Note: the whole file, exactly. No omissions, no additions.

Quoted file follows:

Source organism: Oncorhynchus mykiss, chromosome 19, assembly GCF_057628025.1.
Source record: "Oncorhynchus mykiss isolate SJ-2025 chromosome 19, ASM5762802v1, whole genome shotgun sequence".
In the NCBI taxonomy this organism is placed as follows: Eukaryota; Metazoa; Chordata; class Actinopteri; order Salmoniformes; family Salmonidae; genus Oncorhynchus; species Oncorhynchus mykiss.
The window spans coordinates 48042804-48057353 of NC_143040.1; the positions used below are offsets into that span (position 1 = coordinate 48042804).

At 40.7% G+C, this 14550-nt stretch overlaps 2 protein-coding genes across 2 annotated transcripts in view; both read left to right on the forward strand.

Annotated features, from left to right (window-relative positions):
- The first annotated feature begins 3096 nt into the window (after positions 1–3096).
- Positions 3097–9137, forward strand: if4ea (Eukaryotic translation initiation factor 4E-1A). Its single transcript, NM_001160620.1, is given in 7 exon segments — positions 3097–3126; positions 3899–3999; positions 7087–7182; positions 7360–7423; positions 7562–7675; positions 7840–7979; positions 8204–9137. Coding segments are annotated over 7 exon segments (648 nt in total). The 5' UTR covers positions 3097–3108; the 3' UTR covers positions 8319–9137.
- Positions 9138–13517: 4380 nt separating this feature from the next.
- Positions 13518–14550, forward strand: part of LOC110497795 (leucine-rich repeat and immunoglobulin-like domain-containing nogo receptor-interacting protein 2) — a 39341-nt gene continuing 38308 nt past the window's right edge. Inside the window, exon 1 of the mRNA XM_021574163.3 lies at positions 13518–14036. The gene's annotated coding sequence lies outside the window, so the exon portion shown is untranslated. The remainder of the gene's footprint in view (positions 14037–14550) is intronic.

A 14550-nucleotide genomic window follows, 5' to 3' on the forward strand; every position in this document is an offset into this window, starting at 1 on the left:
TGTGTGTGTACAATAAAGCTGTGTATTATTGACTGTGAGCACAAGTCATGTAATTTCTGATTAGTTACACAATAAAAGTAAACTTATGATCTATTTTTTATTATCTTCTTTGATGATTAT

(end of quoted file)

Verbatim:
Source organism: Oncorhynchus mykiss, chromosome 19, assembly GCF_057628025.1.
Source record: "Oncorhynchus mykiss isolate SJ-2025 chromosome 19, ASM5762802v1, whole genome shotgun sequence".
In the NCBI taxonomy this organism is placed as follows: Eukaryota; Metazoa; Chordata; class Actinopteri; order Salmoniformes; family Salmonidae; genus Oncorhynchus; species Oncorhynchus mykiss.
The window spans coordinates 48042804-48057353 of NC_143040.1; the positions used below are offsets into that span (position 1 = coordinate 48042804).

At 40.7% G+C, this 14550-nt stretch overlaps 2 protein-coding genes across 2 annotated transcripts in view; both read left to right on the forward strand.

Annotated features, from left to right (window-relative positions):
- The first annotated feature begins 3096 nt into the window (after positions 1–3096).
- Positions 3097–9137, forward strand: if4ea (Eukaryotic translation initiation factor 4E-1A). Its single transcript, NM_001160620.1, is given in 7 exon segments — positions 3097–3126; positions 3899–3999; positions 7087–7182; positions 7360–7423; positions 7562–7675; positions 7840–7979; positions 8204–9137. Coding segments are annotated over 7 exon segments (648 nt in total). The 5' UTR covers positions 3097–3108; the 3' UTR covers positions 8319–9137.
- Positions 9138–13517: 4380 nt separating this feature from the next.
- Positions 13518–14550, forward strand: part of LOC110497795 (leucine-rich repeat and immunoglobulin-like domain-containing nogo receptor-interacting protein 2) — a 39341-nt gene continuing 38308 nt past the window's right edge. Inside the window, exon 1 of the mRNA XM_021574163.3 lies at positions 13518–14036. The gene's annotated coding sequence lies outside the window, so the exon portion shown is untranslated. The remainder of the gene's footprint in view (positions 14037–14550) is intronic.

A 14550-nucleotide genomic window follows, 5' to 3' on the forward strand; every position in this document is an offset into this window, starting at 1 on the left:
TGTGTGTGTACAATAAAGCTGTGTATTATTGACTGTGAGCACAAGTCATGTAATTTCTGATTAGTTACACAATAAAAGTAAACTTATGATCTATTTTTTATTATCTTCTTTGATGATTAT